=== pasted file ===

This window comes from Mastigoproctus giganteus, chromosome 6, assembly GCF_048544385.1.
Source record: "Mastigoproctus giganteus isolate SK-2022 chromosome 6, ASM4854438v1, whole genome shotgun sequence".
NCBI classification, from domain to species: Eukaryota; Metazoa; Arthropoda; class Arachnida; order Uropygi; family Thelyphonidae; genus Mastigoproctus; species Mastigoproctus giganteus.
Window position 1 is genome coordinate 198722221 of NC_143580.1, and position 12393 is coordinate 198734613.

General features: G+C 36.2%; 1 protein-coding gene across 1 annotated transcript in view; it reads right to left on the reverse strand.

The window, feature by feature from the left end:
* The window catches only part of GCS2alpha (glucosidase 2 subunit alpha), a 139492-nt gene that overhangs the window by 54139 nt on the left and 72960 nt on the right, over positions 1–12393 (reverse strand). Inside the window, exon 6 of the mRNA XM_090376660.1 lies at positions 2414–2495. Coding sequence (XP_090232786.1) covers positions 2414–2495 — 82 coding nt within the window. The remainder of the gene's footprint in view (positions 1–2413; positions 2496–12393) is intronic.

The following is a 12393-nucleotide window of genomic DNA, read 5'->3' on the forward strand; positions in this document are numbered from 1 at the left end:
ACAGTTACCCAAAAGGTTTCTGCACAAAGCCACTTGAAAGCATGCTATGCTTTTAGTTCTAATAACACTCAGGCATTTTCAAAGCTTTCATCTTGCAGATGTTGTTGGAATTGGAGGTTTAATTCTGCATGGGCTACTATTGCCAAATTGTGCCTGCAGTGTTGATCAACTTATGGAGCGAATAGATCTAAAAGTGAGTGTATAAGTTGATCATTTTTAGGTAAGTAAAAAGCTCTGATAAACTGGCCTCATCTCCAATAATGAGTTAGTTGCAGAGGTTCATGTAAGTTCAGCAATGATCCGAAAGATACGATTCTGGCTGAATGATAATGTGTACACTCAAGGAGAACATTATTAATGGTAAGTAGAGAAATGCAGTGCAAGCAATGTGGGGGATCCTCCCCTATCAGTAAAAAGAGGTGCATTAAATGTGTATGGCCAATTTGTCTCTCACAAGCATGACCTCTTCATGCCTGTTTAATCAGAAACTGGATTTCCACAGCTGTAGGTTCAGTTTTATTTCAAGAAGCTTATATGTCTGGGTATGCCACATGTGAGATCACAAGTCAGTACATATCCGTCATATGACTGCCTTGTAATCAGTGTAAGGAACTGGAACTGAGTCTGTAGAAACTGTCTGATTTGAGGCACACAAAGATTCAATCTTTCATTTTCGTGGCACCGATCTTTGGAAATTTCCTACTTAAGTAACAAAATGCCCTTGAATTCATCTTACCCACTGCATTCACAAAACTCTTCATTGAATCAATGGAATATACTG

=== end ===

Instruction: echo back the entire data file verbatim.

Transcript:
This window comes from Mastigoproctus giganteus, chromosome 6, assembly GCF_048544385.1.
Source record: "Mastigoproctus giganteus isolate SK-2022 chromosome 6, ASM4854438v1, whole genome shotgun sequence".
NCBI classification, from domain to species: Eukaryota; Metazoa; Arthropoda; class Arachnida; order Uropygi; family Thelyphonidae; genus Mastigoproctus; species Mastigoproctus giganteus.
Window position 1 is genome coordinate 198722221 of NC_143580.1, and position 12393 is coordinate 198734613.

General features: G+C 36.2%; 1 protein-coding gene across 1 annotated transcript in view; it reads right to left on the reverse strand.

The window, feature by feature from the left end:
* The window catches only part of GCS2alpha (glucosidase 2 subunit alpha), a 139492-nt gene that overhangs the window by 54139 nt on the left and 72960 nt on the right, over positions 1–12393 (reverse strand). Inside the window, exon 6 of the mRNA XM_090376660.1 lies at positions 2414–2495. Coding sequence (XP_090232786.1) covers positions 2414–2495 — 82 coding nt within the window. The remainder of the gene's footprint in view (positions 1–2413; positions 2496–12393) is intronic.

The following is a 12393-nucleotide window of genomic DNA, read 5'->3' on the forward strand; positions in this document are numbered from 1 at the left end:
ACAGTTACCCAAAAGGTTTCTGCACAAAGCCACTTGAAAGCATGCTATGCTTTTAGTTCTAATAACACTCAGGCATTTTCAAAGCTTTCATCTTGCAGATGTTGTTGGAATTGGAGGTTTAATTCTGCATGGGCTACTATTGCCAAATTGTGCCTGCAGTGTTGATCAACTTATGGAGCGAATAGATCTAAAAGTGAGTGTATAAGTTGATCATTTTTAGGTAAGTAAAAAGCTCTGATAAACTGGCCTCATCTCCAATAATGAGTTAGTTGCAGAGGTTCATGTAAGTTCAGCAATGATCCGAAAGATACGATTCTGGCTGAATGATAATGTGTACACTCAAGGAGAACATTATTAATGGTAAGTAGAGAAATGCAGTGCAAGCAATGTGGGGGATCCTCCCCTATCAGTAAAAAGAGGTGCATTAAATGTGTATGGCCAATTTGTCTCTCACAAGCATGACCTCTTCATGCCTGTTTAATCAGAAACTGGATTTCCACAGCTGTAGGTTCAGTTTTATTTCAAGAAGCTTATATGTCTGGGTATGCCACATGTGAGATCACAAGTCAGTACATATCCGTCATATGACTGCCTTGTAATCAGTGTAAGGAACTGGAACTGAGTCTGTAGAAACTGTCTGATTTGAGGCACACAAAGATTCAATCTTTCATTTTCGTGGCACCGATCTTTGGAAATTTCCTACTTAAGTAACAAAATGCCCTTGAATTCATCTTACCCACTGCATTCACAAAACTCTTCATTGAATCAATGGAATATACTG